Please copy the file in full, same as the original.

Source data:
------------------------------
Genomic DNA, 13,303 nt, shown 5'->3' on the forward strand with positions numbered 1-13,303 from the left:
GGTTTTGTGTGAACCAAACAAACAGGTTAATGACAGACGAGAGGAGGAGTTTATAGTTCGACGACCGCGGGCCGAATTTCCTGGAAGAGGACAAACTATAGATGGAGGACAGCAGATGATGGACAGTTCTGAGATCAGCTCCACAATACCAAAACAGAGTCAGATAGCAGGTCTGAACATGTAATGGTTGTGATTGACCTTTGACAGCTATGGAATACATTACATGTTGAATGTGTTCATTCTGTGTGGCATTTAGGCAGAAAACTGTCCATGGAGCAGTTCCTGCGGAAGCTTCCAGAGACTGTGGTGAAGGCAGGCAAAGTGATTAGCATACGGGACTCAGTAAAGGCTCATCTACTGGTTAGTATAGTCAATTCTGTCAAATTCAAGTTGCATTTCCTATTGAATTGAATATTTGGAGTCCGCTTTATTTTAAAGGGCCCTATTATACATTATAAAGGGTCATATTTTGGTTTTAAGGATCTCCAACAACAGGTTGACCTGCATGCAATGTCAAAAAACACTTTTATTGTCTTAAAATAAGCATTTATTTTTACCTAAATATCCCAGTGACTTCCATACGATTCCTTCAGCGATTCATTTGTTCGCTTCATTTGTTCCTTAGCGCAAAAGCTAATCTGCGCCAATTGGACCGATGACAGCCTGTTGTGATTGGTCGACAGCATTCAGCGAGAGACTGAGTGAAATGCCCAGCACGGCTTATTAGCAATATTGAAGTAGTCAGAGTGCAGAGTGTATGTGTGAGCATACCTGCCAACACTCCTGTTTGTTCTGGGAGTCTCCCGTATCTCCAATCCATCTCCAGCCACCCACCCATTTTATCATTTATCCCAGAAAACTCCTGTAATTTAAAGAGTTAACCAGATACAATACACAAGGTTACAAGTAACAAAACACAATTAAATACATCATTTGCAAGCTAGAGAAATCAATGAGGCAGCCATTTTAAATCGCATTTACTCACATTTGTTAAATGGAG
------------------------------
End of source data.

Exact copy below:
Genomic DNA, 13,303 nt, shown 5'->3' on the forward strand with positions numbered 1-13,303 from the left:
GGTTTTGTGTGAACCAAACAAACAGGTTAATGACAGACGAGAGGAGGAGTTTATAGTTCGACGACCGCGGGCCGAATTTCCTGGAAGAGGACAAACTATAGATGGAGGACAGCAGATGATGGACAGTTCTGAGATCAGCTCCACAATACCAAAACAGAGTCAGATAGCAGGTCTGAACATGTAATGGTTGTGATTGACCTTTGACAGCTATGGAATACATTACATGTTGAATGTGTTCATTCTGTGTGGCATTTAGGCAGAAAACTGTCCATGGAGCAGTTCCTGCGGAAGCTTCCAGAGACTGTGGTGAAGGCAGGCAAAGTGATTAGCATACGGGACTCAGTAAAGGCTCATCTACTGGTTAGTATAGTCAATTCTGTCAAATTCAAGTTGCATTTCCTATTGAATTGAATATTTGGAGTCCGCTTTATTTTAAAGGGCCCTATTATACATTATAAAGGGTCATATTTTGGTTTTAAGGATCTCCAACAACAGGTTGACCTGCATGCAATGTCAAAAAACACTTTTATTGTCTTAAAATAAGCATTTATTTTTACCTAAATATCCCAGTGACTTCCATACGATTCCTTCAGCGATTCATTTGTTCGCTTCATTTGTTCCTTAGCGCAAAAGCTAATCTGCGCCAATTGGACCGATGACAGCCTGTTGTGATTGGTCGACAGCATTCAGCGAGAGACTGAGTGAAATGCCCAGCACGGCTTATTAGCAATATTGAAGTAGTCAGAGTGCAGAGTGTATGTGTGAGCATACCTGCCAACACTCCTGTTTGTTCTGGGAGTCTCCCGTATCTCCAATCCATCTCCAGCCACCCACCCATTTTATCATTTATCCCAGAAAACTCCTGTAATTTAAAGAGTTAACCAGATACAATACACAAGGTTACAAGTAACAAAACACAATTAAATACATCATTTGCAAGCTAGAGAAATCAATGAGGCAGCCATTTTAAATCGCATTTACTCACATTTGTTAAATGGAG